By Cameron Hendrickson and Carisa McLaney
February 12, 2020

President Trump’s refusal to divest from his businesses after taking office has resulted in obvious and unprecedented conflicts of interest. While his failed attempt to host this year’s G-7 conference at his Doral resort was perhaps the most conspicuous and audacious example of his administration taking an official action to benefit a business he still owns and profits from, it is far from the only instance. Indeed, research by CREW found 19 policies or official actions taken by the Trump administration that may benefit President Trump’s personal finances and private businesses.

These span the government, ranging from environmental regulations that impact Trump’s golf courses to work visas that allow his businesses to hire cheaper seasonal workers—and so on, to tax cuts that will likely save him millions and even major military decisions that protect his foreign businesses. Some of these beneficial policies and actions have been highly publicized, while others have flown beneath the radar.  

Some examples in the list show how routine government actions place government officials in the position of making consequential decisions that personally impact their boss, the president of the United States. One such instance was in 2018, when the Trump Organization sold real estate estimated to be worth more than $35 million. More than half of what he netted in those sales reportedly came from a federally subsidized housing complex in Brooklyn—the sale of which Trump’s own Department of Housing and Urban Development had to approve. President Trump personally brought in an estimated $20 million as a result of the decision in his favor.   

Other instances could carry major consequences for U.S. foreign policy and national security interests. In early October, for example, the White House announced  its decision to withdraw U.S. troops from Northern Syria after a phone call with Turkey’s president Erdogan, paving the way for a Turkish military incursion. This decision sparked outrage and criticism from both Republicans and Democrats. Critics immediately pointed to the financial relationship between Trump and Turkey. Trump licenses his brand to two towers in Istanbul and is financially connected to the powerful Dogan family in Turkey. Trump’s financial ties to the country called into question the motivation behind his military decision.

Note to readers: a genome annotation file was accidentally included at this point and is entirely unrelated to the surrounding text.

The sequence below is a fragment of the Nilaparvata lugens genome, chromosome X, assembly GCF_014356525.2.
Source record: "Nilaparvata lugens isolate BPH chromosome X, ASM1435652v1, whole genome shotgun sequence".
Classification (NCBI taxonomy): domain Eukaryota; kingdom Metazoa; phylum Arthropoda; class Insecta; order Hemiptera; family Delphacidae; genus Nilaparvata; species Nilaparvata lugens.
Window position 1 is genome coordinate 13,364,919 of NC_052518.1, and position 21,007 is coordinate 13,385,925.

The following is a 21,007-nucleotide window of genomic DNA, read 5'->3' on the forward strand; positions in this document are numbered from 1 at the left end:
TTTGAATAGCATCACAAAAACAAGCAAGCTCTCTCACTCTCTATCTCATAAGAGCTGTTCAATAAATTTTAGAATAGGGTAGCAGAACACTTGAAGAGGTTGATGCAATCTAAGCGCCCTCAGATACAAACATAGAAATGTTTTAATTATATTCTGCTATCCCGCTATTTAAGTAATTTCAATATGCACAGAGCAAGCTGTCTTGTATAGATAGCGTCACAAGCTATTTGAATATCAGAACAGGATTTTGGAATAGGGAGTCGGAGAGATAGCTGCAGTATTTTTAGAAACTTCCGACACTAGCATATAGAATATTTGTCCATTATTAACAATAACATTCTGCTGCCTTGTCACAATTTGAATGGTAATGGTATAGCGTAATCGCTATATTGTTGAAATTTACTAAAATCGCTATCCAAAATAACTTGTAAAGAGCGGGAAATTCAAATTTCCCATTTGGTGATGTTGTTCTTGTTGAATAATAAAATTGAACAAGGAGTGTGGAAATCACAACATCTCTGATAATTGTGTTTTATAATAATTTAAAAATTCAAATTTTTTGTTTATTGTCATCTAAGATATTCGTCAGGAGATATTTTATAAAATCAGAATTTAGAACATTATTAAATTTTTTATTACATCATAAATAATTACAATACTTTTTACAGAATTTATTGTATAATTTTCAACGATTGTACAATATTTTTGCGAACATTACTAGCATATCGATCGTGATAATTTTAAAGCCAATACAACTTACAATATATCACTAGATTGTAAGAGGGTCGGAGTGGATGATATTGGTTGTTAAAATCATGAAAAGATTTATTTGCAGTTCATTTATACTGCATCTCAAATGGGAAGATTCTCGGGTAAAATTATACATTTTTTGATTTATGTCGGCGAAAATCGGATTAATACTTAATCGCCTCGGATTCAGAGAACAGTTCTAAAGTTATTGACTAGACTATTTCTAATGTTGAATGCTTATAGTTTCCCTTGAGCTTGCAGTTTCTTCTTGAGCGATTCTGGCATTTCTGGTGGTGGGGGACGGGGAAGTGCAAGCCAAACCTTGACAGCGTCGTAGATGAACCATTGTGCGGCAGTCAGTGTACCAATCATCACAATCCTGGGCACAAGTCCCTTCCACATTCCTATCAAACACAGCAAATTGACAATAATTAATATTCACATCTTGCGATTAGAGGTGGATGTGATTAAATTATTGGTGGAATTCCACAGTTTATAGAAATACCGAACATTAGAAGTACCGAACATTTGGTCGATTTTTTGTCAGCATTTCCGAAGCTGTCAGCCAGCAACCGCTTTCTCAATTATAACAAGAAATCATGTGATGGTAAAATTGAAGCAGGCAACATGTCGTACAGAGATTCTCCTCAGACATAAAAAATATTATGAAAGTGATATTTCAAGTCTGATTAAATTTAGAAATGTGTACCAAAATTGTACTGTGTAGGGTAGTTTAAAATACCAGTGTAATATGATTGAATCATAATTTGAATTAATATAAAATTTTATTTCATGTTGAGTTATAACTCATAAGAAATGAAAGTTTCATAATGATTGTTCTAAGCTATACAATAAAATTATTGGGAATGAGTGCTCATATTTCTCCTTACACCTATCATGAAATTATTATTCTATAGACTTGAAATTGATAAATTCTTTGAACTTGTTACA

Then there are more obscure examples, like in April 2017, when President Trump signed a bill that repealed an OSHA recordkeeping rule and reduced how long employers could be held responsible for workplace injuries and illnesses. One of the industries that would be most impacted by this is the construction industry, due to the dangerous conditions and hazards of the job. President Trump has been cited in the past for OSHA safety violations, and, in 2008, a Trump Organization contractor was fined after a worker died working on a Trump-brand project. 

Around the time of the OSHA repeal, Trump’s EPA reversed a ban on a pesticide that experts have linked to serious brain development problems in children. The pesticide, chlorpyrifos, is known for its use in farming, but it is also routinely used on golf courses, of which the president owns more than a dozen

Last spring, while Trump was threatening to shut down the U.S.-Mexico border, the Departments of Labor and Homeland Security nearly doubled the number of H-2B temporary worker visas they planned to grant that year. The visas allow foreign workers to legally enter the United States to work at businesses that regularly employ seasonal workers, like the hotels and resorts that make up a large portion of President Trump’s financial portfolio. The Trump Organization has requested 1,692 foreign work visas between 2001 and 2018 for a number of his businesses, including Mar-a-Lago, the Trump National Golf Club in New York, and Trump Vineyard Estates.

President Trump’s failure to divest from his businesses prior to taking office and all of these federal actions leaves the public to question whether personal profit may be playing into or even guiding the Trump administration’s decision-making. This is certainly true when it comes to the policies and decisions identified in the list, and to future administration decisions going forward. View the full list of these policies by clicking here, and if you see anything we missed, please send us a tip